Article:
Propaganda and Persuasion: An Investigation

Propaganda & Persuasion

“War is Peace. Freedom is Slavery. Ignorance is Strength”

-George Orwell, 1984

This iconic slogan encapsulates the way in which propaganda reinforces a train of thought which can sometimes be contradictory to our version of the truth. In this article, I will discuss signs and symbols used in propaganda, the role of mass media, and how persuasion techniques impact our perception of the world.

Signs and Symbols in Propaganda

Propaganda is a form of communication that aims to progress ones’ desired intent by attempting to achieve a response from the viewer. Propagandists with endless access to money and resources can utilize multiple aides to showcase their intent. A sign is essentially a stimulant, aiming to evoke a response from the viewer. Whether this is a visual stimulant (graffiti, art, leaflets, uniforms, stamps), physical structures (museums, landmarks), sound (anthems, music, poetry), or gestures/movement (handshake, salute, posture). While signs have unambiguous meanings—indicating something specific (such as a stop sign)—symbols often are open to interpretation, conveying complex ideas through a simple visual stimulant. The Swastika was a beacon of racial superiority for the Nazi Party while simultaneously acting as a religious icon in many Eurasian cultures. Napoleon Bonaparte is widely considered successful in his use of symbolism as propaganda—the “man on the white horse” emerging out of the chaos as a result of the French revolution. He recognized the power of manipulation in symbols early in his career as an army officer, and throughout his life, he learned to achieve glory in his victories while placing the blame for his failures at the feet of others. Like Caesar before him, he wrote self-congratulatory accounts of his military exploits and created for himself a swashbuckling image of the dashing commander. Napoleon was among the first of the modern propagandists to understand the need to convince the population that the rights of the individual were less important than the willingness to sacrifice one’s life for the nation. In this way, he was able to gather large, populist armies even in the worst of times.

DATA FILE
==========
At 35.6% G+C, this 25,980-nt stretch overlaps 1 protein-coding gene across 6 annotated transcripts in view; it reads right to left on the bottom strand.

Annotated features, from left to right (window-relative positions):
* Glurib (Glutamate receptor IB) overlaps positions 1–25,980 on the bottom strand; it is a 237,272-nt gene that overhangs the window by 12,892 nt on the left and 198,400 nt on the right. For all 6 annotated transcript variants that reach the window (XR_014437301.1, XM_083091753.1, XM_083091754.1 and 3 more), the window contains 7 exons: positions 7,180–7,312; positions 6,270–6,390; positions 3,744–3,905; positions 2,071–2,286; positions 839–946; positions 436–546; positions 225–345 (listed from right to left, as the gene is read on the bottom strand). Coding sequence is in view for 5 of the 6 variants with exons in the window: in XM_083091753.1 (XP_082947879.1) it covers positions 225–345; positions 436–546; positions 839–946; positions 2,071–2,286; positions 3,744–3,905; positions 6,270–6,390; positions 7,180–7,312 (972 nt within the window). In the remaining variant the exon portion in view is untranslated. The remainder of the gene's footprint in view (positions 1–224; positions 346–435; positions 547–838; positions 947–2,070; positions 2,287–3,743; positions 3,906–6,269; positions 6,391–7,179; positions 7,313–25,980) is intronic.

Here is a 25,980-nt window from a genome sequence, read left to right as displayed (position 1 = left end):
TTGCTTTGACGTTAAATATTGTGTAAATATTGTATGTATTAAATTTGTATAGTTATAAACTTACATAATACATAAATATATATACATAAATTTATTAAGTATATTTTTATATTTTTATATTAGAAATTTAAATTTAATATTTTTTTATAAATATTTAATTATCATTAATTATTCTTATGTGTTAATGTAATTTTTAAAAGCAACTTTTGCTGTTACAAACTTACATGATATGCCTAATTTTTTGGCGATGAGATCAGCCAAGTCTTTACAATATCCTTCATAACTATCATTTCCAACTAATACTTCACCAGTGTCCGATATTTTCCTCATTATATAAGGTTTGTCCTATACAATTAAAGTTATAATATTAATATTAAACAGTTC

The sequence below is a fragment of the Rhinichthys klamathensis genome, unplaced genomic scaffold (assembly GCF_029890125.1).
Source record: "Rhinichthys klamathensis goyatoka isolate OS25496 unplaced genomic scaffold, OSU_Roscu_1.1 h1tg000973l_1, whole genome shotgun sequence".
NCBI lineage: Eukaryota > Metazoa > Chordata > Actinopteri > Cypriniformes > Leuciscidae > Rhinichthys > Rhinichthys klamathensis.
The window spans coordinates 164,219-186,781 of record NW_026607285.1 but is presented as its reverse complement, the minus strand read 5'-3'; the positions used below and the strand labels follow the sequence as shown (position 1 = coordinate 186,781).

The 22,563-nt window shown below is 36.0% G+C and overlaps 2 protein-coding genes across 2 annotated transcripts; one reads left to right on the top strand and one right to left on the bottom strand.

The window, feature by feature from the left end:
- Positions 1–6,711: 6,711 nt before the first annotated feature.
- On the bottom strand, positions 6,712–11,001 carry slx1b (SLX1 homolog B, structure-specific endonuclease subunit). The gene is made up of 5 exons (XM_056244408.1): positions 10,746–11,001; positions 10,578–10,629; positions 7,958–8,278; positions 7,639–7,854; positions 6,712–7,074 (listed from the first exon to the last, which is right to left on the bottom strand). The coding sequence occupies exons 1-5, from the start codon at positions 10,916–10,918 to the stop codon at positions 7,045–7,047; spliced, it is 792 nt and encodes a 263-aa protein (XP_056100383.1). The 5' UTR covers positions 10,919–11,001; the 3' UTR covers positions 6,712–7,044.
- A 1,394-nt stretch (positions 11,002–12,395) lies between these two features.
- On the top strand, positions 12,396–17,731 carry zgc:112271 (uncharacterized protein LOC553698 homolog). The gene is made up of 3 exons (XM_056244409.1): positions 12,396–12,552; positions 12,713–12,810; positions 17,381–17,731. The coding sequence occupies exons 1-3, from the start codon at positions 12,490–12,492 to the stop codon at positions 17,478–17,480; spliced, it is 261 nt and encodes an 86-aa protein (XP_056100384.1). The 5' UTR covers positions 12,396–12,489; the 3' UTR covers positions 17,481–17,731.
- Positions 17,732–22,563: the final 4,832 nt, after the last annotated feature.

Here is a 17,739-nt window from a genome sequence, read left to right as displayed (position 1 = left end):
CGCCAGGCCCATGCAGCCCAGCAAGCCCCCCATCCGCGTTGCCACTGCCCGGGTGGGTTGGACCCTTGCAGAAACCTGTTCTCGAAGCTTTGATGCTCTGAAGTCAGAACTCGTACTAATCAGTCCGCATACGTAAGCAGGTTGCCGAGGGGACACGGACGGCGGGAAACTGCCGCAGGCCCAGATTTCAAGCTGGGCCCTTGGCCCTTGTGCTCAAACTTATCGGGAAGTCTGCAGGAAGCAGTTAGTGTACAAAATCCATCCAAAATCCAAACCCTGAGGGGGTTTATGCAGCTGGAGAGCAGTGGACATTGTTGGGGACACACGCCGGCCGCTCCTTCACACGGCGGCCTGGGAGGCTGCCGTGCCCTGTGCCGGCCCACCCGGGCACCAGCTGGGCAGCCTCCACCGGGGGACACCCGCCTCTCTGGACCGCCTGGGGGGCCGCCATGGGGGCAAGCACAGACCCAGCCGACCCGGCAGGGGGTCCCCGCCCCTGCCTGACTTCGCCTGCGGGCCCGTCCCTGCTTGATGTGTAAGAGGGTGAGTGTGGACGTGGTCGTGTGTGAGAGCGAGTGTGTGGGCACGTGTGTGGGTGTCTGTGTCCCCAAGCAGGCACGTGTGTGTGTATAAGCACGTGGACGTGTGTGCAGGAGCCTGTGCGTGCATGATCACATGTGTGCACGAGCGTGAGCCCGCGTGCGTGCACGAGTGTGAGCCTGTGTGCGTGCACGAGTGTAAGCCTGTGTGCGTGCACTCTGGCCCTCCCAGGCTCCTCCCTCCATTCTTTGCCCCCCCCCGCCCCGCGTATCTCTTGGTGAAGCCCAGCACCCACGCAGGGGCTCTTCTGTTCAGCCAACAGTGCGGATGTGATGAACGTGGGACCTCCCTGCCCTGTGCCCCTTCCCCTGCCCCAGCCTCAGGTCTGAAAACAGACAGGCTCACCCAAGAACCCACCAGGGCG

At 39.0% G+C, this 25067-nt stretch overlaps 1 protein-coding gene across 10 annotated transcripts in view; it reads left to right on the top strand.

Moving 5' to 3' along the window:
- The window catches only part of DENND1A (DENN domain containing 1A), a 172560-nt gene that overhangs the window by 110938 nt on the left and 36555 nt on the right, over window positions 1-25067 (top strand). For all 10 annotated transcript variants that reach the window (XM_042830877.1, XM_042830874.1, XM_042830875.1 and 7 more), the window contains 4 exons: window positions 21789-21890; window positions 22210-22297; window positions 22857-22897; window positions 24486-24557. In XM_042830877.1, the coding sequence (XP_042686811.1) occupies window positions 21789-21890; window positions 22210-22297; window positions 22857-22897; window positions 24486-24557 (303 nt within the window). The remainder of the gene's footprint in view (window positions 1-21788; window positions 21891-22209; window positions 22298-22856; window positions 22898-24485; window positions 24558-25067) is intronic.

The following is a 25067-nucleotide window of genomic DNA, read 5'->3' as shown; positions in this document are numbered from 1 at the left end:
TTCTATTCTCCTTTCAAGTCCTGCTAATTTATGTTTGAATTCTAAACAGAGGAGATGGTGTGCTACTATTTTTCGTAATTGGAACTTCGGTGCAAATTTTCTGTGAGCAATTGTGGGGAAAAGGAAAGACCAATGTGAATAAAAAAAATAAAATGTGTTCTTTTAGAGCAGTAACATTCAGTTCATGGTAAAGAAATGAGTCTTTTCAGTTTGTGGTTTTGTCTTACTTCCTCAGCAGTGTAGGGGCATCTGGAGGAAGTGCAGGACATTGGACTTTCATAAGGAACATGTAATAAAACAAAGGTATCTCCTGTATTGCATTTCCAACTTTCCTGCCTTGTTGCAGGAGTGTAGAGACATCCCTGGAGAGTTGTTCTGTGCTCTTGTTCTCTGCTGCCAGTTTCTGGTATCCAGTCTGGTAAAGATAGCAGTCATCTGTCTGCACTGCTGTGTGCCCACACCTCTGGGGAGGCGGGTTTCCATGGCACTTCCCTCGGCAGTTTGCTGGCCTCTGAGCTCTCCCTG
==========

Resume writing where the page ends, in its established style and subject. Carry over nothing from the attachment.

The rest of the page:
An example of Bonaparte’s use of propaganda was seen in art (Napoleon Crossing the Alps, Jacques-Louis David, 1800-01)

Napoleon’s use of art as propaganda had two different aims. While glorifying his image, he also utilized propaganda to glorify his revolutionary ideals and patriotism.

Napoleon Crossing the Alps is a portrait of sovereignty. Perched on a stallion, Bonaparte’s gloveless hand points to a summit not in the frame, essentially guiding his soldiers in the distance. What’s interesting about this piece is that the background itself is a foundation for the hero archetype.

On the left is a mountain range while behind Bonaparte’s soldiers haul a cannon and The Tricolore. On the bottom right, the name Bonaparte is carved beside Charlemagne and Hannibal—both led their soldiers over the Alps. Overall, with the pointed arm and undulant cloak, perhaps Napoleon’s body echoes the background, while the opposite may also be true, being that it is in fact the background that echoes him, and it is fundamentally subdued by his will. David perhaps implies that Bonaparte- whose achievements will be celebrated for centuries to come, can do anything. The reality was in complete juxtaposition to the heroic story depicted—Napoleon never led his troops over the Alps but rather followed them a few days afterward. However, David orchestrated the depiction of a heroic archetype, instantly recognizable and a hero for generations to come. 

The Role of Mass Media

The role of the mass media in creating and strengthening public opinion is instrumental. Greater is the role of the free and independent media in the process of democratization because it contributes to the growth and freedom of expression and thinking. With the introduction of the New York Sun on September 3, 1833, the era of the “penny press” was begun, and the entire course of news was altered. The penny press was not so much a revolutionary development but rather the inevitable result of the gradual shift away from selling newspapers only through monthly or annual subscriptions.